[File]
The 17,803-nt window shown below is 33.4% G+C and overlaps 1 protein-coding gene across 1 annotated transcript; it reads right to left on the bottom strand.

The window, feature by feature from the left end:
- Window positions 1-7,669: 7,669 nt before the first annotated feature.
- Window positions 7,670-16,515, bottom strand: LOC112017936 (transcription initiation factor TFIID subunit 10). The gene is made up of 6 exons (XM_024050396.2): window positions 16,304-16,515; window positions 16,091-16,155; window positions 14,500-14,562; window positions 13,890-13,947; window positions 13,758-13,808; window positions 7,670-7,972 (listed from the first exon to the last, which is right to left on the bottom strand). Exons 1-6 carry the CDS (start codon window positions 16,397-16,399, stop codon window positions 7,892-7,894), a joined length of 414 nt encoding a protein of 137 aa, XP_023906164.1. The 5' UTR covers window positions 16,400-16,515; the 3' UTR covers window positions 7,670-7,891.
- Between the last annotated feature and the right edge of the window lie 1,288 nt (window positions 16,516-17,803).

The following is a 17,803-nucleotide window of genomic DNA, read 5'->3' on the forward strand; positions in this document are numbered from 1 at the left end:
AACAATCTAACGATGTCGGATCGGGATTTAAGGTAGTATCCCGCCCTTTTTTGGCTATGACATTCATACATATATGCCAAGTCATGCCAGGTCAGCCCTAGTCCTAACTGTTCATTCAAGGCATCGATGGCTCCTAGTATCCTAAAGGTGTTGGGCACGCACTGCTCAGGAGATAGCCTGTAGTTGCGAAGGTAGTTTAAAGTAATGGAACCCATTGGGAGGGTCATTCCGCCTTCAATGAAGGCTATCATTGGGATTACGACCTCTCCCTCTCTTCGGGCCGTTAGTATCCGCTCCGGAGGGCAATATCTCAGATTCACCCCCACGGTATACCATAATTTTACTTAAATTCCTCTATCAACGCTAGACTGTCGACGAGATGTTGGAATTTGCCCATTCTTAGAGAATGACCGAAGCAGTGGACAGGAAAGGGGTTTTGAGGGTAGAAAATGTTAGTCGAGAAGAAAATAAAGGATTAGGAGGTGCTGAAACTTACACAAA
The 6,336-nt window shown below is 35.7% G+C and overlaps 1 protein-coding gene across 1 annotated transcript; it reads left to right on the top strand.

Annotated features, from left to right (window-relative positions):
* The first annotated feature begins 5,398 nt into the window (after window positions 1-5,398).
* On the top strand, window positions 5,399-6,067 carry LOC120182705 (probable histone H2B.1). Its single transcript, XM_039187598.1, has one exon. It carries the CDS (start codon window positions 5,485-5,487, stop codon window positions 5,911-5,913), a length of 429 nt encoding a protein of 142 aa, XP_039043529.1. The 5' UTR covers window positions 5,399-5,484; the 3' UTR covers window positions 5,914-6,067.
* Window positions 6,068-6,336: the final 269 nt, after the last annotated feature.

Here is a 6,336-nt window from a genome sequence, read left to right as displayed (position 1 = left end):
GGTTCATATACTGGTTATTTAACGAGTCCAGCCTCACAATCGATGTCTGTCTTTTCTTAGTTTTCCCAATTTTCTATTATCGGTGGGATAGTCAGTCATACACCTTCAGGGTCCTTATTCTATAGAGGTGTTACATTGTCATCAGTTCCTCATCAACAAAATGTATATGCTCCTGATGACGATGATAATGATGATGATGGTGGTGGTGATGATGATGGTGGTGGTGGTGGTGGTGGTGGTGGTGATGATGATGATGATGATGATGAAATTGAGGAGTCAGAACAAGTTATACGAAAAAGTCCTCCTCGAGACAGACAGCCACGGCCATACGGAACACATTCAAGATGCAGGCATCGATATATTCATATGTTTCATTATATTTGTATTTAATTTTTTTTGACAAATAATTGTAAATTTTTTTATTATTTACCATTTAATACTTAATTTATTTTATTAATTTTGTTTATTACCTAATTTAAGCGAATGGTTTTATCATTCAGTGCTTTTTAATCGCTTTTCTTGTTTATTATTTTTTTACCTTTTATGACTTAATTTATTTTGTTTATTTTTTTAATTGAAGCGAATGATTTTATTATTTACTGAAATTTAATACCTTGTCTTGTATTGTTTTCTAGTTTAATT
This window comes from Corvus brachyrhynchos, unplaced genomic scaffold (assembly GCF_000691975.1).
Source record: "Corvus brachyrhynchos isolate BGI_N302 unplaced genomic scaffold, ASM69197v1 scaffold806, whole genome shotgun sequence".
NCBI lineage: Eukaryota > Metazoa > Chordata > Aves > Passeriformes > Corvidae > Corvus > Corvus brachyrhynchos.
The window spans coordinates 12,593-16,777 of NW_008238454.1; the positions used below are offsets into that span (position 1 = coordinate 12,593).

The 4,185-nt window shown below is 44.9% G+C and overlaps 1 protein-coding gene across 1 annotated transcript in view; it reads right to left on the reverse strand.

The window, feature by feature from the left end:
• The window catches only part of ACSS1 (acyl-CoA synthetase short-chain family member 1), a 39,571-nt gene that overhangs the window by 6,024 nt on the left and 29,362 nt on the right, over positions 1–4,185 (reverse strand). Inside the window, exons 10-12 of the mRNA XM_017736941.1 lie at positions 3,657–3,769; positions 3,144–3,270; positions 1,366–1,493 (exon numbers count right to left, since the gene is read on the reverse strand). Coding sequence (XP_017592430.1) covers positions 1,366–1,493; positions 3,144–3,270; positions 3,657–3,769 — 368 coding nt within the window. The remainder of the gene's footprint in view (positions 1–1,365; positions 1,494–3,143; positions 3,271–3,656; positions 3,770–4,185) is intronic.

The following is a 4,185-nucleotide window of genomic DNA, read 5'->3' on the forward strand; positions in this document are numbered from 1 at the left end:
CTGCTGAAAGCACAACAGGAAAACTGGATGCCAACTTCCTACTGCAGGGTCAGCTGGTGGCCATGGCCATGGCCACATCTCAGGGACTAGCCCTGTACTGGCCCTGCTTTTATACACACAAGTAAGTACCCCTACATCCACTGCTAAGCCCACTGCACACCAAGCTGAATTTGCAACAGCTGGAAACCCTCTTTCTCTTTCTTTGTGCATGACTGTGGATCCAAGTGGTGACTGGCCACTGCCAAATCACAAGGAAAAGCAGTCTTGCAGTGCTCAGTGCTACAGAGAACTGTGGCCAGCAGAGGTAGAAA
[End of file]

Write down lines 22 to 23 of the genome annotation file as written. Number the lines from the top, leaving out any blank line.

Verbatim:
The following is a 4,185-nucleotide window of genomic DNA, read 5'->3' on the forward strand; positions in this document are numbered from 1 at the left end:
CTGCTGAAAGCACAACAGGAAAACTGGATGCCAACTTCCTACTGCAGGGTCAGCTGGTGGCCATGGCCATGGCCACATCTCAGGGACTAGCCCTGTACTGGCCCTGCTTTTATACACACAAGTAAGTACCCCTACATCCACTGCTAAGCCCACTGCACACCAAGCTGAATTTGCAACAGCTGGAAACCCTCTTTCTCTTTCTTTGTGCATGACTGTGGATCCAAGTGGTGACTGGCCACTGCCAAATCACAAGGAAAAGCAGTCTTGCAGTGCTCAGTGCTACAGAGAACTGTGGCCAGCAGAGGTAGAAA